HINOJOSA: So I wonder Megan, about the fact that, you know, as moms, as women we're always, you know, we're worrying - we worry a lot. I just think that's one of the things that we do.
GARDNER: We do.
HINOJOSA: So then you decide that you're not just going to worry about your personal finances, now you're going to worry about making payroll.
HINOJOSA: So let's, you know, what do you, Megan, do with what I call the worry factor as a mom who is running a business?
GARDNER: It's interesting. My husband tells me you're going to be a great mom, you worry a lot. And I think about it as a responsibility. So there are a number, like I said, we've got over 300 folks involved in the company, 85 employees and they all have families. They all have hopes and dreams. They all, you know, most of them have children. And for me it's a responsibility to make sure that they're, the mission of the company, which is to make mom's day, that we're also making our employee's day every day. And so that's, it's just something I take seriously and I feel like it's an opportunity as opposed to something that's going to drag me down.
HINOJOSA: So before I let you guys go, I want to ask each of you for your best piece of advice from your own experience, you know, what to do, what to avoid. And let's start with you, Rita. Your very best piece of advice for a mom who says, you know what? I'm going to become an entrepreneur?
BLACKWELL: Go for it. Go for it. I mean really. You don't want to regret it, not doing it, so go for it. And, you know, if you do well, great. If not, you know, you've given it an opportunity. I say go for it. I think you'll get more pleasure out of the fact that you at least tried as opposed to, you know, like Marta was saying, you know, waiting until, you know, whenever and the whole thing not having to worry about the money. Just go for it. I mean life is short. Have a good time.
HINOJOSA: All right. Marta?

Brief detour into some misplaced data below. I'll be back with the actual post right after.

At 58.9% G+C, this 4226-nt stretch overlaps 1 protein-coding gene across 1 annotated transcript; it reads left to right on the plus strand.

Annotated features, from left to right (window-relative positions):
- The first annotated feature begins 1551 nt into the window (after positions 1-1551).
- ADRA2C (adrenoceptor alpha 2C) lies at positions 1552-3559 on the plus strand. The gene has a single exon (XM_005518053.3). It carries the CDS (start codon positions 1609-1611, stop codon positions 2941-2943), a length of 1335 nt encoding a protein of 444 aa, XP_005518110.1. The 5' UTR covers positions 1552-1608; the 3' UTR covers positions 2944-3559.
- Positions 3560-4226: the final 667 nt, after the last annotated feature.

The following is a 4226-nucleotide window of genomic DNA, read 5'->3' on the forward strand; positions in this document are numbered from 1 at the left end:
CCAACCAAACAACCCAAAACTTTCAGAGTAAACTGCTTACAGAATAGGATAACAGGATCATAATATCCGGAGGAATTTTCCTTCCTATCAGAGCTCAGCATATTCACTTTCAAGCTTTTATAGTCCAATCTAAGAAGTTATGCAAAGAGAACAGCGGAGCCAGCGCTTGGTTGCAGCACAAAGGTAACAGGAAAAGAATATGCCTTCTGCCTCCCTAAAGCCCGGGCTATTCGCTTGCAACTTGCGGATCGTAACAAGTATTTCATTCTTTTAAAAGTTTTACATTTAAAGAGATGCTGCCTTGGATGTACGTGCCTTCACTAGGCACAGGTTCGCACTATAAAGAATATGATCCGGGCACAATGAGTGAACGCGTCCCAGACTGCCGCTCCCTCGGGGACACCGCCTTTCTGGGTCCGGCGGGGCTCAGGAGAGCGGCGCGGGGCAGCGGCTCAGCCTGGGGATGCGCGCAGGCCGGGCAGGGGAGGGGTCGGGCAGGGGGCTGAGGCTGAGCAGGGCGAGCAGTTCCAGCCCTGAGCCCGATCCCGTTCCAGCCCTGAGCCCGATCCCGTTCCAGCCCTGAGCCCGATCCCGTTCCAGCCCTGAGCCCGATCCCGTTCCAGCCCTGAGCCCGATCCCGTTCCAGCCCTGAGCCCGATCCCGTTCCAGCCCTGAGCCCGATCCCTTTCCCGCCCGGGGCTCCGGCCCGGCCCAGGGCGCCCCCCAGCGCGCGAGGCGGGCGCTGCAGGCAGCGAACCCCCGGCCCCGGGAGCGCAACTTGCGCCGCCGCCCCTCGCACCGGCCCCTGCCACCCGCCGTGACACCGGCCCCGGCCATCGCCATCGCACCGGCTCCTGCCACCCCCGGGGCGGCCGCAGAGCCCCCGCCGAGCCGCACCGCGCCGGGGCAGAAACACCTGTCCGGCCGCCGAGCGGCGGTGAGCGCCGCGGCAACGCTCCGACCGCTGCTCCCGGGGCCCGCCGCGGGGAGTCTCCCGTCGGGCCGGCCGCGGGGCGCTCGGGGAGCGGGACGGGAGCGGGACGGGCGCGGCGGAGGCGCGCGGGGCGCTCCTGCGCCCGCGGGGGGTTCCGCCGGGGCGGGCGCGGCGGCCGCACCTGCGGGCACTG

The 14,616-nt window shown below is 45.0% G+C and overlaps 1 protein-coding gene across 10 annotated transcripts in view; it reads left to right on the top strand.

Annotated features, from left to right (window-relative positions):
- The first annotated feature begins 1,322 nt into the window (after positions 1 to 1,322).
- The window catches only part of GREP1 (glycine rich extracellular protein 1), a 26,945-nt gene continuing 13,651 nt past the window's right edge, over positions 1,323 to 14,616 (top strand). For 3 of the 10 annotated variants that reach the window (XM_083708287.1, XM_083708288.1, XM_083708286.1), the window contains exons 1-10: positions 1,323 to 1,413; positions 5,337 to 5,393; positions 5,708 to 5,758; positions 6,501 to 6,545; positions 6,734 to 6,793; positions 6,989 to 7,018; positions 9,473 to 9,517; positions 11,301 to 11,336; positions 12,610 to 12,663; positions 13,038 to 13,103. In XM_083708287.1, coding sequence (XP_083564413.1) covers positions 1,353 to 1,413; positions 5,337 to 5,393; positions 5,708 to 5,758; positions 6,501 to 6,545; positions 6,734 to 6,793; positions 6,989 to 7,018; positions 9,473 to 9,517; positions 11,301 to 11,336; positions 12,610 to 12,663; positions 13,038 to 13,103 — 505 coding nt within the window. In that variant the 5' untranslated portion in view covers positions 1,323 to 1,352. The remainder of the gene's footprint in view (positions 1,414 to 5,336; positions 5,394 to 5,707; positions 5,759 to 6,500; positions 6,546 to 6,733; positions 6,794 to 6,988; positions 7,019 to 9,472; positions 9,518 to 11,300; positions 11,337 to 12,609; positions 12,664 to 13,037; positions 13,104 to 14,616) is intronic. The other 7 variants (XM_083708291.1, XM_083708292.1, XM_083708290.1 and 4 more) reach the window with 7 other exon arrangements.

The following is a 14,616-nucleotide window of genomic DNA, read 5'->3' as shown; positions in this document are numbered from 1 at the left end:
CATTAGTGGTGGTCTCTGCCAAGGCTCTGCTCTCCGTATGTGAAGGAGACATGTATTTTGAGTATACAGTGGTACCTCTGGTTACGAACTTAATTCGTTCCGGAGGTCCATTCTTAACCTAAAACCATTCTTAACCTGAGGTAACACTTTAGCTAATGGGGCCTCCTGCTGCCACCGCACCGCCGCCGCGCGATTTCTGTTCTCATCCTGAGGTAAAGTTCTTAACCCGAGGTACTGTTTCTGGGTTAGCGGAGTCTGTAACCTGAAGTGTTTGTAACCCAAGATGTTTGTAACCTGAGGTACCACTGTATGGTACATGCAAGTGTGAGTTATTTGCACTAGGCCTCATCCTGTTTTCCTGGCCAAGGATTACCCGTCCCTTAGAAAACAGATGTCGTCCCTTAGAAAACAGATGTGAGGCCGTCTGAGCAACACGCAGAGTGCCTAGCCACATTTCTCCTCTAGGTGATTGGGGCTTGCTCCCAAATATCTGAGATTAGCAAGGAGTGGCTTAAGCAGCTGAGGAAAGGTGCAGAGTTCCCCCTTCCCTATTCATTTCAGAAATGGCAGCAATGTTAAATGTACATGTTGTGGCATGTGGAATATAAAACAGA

QUINTANA: You know, she's right. Life is short and you can be up one day and down another. There's no guarantee that I'm going to take anything with me but what I do know is when I take my last breath I will not say what if because I am doing. Go for it with passion, with gusto, put everything that you have, everything that is you behind it, and I can guarantee you that you will succeed.
HINOJOSA: Don't be afraid.
QUINTANA: Don't be afraid.
HINOJOSA: OK. Megan from San Francisco, what's your best piece of advice?
GARDNER: I would say, enjoy the process. So earlier we heard that it's a roller coaster and it is. The highs are high, the lows are lows. You get incredibly nauseous pretty much the entire time.
GARDNER: But you don't want to get off. So, but don't forget, don't just focus on the end game. Enjoy the entire process.
HINOJOSA: I love that. And she has spoken as a pregnant woman.
HINOJOSA: You get nauseous all the time.
HINOJOSA: All right. Well, thanks so much for joining us. Megan Gardner is founder and CEO of Plum District. That's a website that offers deals on products for moms around the country. She was with us from member station KQED in San Francisco. Rita Blackwell is the co-founder and CEO of Wine Express Tastings. She's the mom of one son. And Marta Quintana is a chef and the owner of Havana Road Artisanal Foods. She has one daughter. Both Marta and Rita were here with us in our Washington, D.C. studios. Thank you all so much.
QUINTANA: Thank you for having us.
BLACKWELL: Thank you so much.
GARDNER: Thank you.
BLACKWELL: A pleasure to be here.
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HINOJOSA: And that's our program for today. I'm Maria Hinojosa and you've been listening to TELL ME MORE from NPR News. Let's talk more tomorrow.
(SOUNDBITE OF MUSIC) Transcript provided by NPR, Copyright National Public Radio.